I’m pretty sure each and every one of my girlfriends have confessed to me that they’ve faked an orgasm at some point. “Confessed” is even a strong term for admitting this, since the idea that many women “fake it” is such a mainstream concept at this point. While the general belief has been that women do this to protect their partners’ feelings and egos, a recent study suggests women fake orgasms to escape bad sex. Of course, it’s ridiculous to think all women fake orgasms for the same reason or even that all women fake orgasms, and the study mentioned that some women fake it for their own arousal, but the idea that some do it to get out of uncomfortable sexual situations sheds a new light on the topic.
Although the study is new, women faking organisms is a tale as old as time. Just 15 women with varying ages from 19 to 28 were interviewed, which is a pretty small number to pool from, and the findings were presented by Canadian researchers at the British Psychological Society’s Psychology of Women. The “bad sex” these women faked orgasms to get out of can be classified as such for a few different reasons — it was uncomfortable and/or didn’t feel good, or they weren’t really up for it in the first place. The bottom line is: they were ready for it to be over, and so they faked an orgasm to speed things along.
“The women never used terms such as ‘rape’ and ‘coercion’ to refer to their own experiences, despite their descriptions of events that could be categorized as such,” the study’s press release said. “The women spoke of faking orgasm as a means to ending these troubling sexual encounters.”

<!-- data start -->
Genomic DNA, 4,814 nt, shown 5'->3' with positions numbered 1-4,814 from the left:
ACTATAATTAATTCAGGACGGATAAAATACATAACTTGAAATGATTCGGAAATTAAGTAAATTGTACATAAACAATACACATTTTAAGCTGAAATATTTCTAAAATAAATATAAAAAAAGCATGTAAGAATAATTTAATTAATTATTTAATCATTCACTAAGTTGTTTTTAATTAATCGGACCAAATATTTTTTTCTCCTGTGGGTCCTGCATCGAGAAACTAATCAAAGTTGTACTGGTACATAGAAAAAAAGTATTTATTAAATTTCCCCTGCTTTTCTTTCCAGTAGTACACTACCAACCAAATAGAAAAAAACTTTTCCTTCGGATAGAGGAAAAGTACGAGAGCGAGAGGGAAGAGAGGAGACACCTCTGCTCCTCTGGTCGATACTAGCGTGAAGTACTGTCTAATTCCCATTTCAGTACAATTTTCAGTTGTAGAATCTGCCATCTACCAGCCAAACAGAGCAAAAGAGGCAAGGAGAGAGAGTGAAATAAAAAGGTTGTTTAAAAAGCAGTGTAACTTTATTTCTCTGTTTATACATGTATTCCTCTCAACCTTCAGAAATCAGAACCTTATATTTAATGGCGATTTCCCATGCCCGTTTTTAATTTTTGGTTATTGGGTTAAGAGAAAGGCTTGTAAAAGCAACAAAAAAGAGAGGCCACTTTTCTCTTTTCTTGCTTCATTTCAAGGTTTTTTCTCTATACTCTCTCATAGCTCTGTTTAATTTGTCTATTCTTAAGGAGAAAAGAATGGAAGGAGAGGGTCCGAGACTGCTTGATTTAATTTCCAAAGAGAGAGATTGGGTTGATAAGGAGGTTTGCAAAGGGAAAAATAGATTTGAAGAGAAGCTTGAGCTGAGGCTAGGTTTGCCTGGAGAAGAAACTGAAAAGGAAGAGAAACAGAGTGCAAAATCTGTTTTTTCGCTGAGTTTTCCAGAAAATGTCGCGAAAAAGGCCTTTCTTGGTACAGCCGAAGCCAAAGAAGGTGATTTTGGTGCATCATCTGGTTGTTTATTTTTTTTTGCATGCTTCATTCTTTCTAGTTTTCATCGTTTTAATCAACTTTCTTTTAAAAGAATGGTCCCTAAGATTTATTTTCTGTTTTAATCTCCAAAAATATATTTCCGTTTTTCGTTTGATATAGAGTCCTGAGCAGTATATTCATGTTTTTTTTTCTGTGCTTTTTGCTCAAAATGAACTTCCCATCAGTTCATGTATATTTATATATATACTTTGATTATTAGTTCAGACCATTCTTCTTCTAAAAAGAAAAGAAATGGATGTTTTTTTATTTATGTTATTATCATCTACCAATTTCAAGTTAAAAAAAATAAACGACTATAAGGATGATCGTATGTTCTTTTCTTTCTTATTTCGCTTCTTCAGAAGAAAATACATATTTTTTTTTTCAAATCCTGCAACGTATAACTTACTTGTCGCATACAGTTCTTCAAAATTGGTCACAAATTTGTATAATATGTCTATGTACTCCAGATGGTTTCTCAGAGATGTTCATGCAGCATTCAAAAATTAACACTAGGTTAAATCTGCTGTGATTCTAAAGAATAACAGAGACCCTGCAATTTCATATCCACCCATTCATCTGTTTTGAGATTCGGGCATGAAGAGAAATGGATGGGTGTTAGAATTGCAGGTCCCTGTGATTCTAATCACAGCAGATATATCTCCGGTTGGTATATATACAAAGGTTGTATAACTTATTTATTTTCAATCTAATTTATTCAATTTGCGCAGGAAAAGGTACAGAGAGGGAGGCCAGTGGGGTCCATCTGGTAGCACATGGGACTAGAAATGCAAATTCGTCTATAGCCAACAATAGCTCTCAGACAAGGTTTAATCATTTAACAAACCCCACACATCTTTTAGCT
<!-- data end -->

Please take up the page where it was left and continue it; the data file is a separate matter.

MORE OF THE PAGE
The fact that rape wasn’t mentioned is very perplexing, considering many of the women in the study described the sex as “unwanted” and said they felt pressured by their partner. The fact that these experiences aren’t seen as sexual assault despite the fact that they weren’t necessarily down for it to happen or changed their mind during speaks to the problematic notion that it’s only rape if it’s violent, forceful, and with a stranger. “Some women said ‘[The sex] was consensual but I didn’t want to do it’, ‘He kind of forced me,’ things like that,” Emily Thomas, the lead researcher, told Mic. “One woman said he [the partner] would ask and beg repeatedly.”
Coercive sex can be the use of drugs or alcohol to get someone to have sex, or even the use of pressure. So, “consenting” after a partner begs or pressures you to have sex isn’t really consensual sex, and many state laws explicitly explain this. More broadly than pointing out why women fake orgasms, this study highlights pervasive misconceptions and confusions about what constitutes consent.
Original by Liz Magee